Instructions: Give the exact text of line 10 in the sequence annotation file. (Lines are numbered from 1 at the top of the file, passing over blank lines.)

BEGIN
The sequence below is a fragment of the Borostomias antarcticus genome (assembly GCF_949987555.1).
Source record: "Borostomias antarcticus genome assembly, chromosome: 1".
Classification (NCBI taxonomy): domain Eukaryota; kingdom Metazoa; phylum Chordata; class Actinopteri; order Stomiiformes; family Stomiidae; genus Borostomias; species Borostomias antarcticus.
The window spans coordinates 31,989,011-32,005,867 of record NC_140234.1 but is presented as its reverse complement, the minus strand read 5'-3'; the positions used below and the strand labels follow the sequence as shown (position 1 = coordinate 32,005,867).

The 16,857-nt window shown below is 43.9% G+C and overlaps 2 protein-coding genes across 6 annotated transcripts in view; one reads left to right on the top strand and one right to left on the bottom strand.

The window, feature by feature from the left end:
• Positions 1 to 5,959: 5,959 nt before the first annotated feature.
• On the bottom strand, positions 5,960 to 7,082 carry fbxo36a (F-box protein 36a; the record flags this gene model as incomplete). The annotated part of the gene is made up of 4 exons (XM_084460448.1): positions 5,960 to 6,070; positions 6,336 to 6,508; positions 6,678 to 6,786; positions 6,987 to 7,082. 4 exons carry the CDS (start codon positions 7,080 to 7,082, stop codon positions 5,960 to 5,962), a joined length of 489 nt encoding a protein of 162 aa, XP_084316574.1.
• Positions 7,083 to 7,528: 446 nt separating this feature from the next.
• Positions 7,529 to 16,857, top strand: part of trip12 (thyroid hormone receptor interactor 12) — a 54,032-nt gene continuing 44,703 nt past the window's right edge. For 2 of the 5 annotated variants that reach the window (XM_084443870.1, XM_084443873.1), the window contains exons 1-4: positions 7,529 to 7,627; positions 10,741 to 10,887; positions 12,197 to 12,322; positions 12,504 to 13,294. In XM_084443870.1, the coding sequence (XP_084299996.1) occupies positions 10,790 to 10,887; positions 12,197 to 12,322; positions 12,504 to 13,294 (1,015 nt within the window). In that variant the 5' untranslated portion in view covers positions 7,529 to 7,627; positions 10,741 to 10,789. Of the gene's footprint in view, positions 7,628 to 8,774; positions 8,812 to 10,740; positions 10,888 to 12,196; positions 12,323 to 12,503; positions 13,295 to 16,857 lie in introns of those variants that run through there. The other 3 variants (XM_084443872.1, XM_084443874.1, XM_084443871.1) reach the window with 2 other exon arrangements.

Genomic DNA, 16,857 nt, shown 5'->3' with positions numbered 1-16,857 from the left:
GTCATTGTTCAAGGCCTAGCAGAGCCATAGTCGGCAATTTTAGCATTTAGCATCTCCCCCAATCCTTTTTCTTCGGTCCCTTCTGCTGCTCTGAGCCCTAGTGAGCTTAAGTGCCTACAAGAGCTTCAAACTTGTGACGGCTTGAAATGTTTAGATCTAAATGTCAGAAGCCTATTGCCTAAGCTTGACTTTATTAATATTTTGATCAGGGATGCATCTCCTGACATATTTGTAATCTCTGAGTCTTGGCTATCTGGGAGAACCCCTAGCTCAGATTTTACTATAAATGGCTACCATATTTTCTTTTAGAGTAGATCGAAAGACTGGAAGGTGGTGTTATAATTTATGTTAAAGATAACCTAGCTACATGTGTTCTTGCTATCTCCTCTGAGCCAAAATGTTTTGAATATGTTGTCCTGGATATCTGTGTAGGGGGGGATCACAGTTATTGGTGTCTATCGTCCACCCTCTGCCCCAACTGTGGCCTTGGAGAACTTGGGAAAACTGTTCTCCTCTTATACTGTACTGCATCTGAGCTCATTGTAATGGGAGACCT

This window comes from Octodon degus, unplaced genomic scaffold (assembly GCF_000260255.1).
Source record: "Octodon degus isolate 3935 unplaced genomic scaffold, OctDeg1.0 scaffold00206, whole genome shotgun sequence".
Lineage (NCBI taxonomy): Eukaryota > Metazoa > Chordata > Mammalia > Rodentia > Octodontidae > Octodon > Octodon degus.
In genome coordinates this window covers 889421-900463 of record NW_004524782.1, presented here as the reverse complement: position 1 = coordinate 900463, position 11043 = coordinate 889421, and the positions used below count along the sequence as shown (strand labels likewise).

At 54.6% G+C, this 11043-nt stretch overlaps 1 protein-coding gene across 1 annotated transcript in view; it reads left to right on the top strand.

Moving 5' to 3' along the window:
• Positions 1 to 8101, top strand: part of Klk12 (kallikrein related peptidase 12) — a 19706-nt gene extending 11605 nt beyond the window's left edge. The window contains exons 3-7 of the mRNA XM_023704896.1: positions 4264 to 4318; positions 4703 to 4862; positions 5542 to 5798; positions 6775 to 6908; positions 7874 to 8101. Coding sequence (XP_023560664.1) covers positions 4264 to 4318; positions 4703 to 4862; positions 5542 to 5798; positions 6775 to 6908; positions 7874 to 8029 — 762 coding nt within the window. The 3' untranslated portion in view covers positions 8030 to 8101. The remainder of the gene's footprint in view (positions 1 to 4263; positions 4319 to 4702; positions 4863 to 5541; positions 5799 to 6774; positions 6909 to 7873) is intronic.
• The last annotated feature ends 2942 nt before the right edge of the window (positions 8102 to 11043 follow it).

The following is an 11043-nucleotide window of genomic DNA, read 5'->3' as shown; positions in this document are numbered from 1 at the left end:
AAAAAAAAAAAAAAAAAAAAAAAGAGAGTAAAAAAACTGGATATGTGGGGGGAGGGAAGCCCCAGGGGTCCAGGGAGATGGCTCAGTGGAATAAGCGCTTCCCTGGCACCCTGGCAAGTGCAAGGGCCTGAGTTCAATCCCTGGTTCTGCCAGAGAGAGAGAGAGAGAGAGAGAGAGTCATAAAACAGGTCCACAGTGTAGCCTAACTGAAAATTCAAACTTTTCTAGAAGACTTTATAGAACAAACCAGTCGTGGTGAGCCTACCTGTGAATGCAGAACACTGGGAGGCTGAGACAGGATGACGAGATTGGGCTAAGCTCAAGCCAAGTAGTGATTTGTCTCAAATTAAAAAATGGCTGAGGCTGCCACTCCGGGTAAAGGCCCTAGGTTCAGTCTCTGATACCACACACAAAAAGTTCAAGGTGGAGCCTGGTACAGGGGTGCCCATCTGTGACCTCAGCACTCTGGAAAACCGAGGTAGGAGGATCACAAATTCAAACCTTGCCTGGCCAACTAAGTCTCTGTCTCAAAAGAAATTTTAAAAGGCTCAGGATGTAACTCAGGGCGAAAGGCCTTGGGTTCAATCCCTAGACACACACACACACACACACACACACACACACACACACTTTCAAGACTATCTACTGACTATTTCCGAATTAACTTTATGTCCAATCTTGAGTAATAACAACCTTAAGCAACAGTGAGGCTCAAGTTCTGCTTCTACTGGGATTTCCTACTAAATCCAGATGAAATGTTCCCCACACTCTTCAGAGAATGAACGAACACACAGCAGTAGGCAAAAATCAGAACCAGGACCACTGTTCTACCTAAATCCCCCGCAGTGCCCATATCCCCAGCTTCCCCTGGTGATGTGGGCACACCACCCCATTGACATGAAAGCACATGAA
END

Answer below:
• Positions 7,529 to 16,857, top strand: part of trip12 (thyroid hormone receptor interactor 12) — a 54,032-nt gene continuing 44,703 nt past the window's right edge. For 2 of the 5 annotated variants that reach the window (XM_084443870.1, XM_084443873.1), the window contains exons 1-4: positions 7,529 to 7,627; positions 10,741 to 10,887; positions 12,197 to 12,322; positions 12,504 to 13,294. In XM_084443870.1, the coding sequence (XP_084299996.1) occupies positions 10,790 to 10,887; positions 12,197 to 12,322; positions 12,504 to 13,294 (1,015 nt within the window). In that variant the 5' untranslated portion in view covers positions 7,529 to 7,627; positions 10,741 to 10,789. Of the gene's footprint in view, positions 7,628 to 8,774; positions 8,812 to 10,740; positions 10,888 to 12,196; positions 12,323 to 12,503; positions 13,295 to 16,857 lie in introns of those variants that run through there. The other 3 variants (XM_084443872.1, XM_084443874.1, XM_084443871.1) reach the window with 2 other exon arrangements.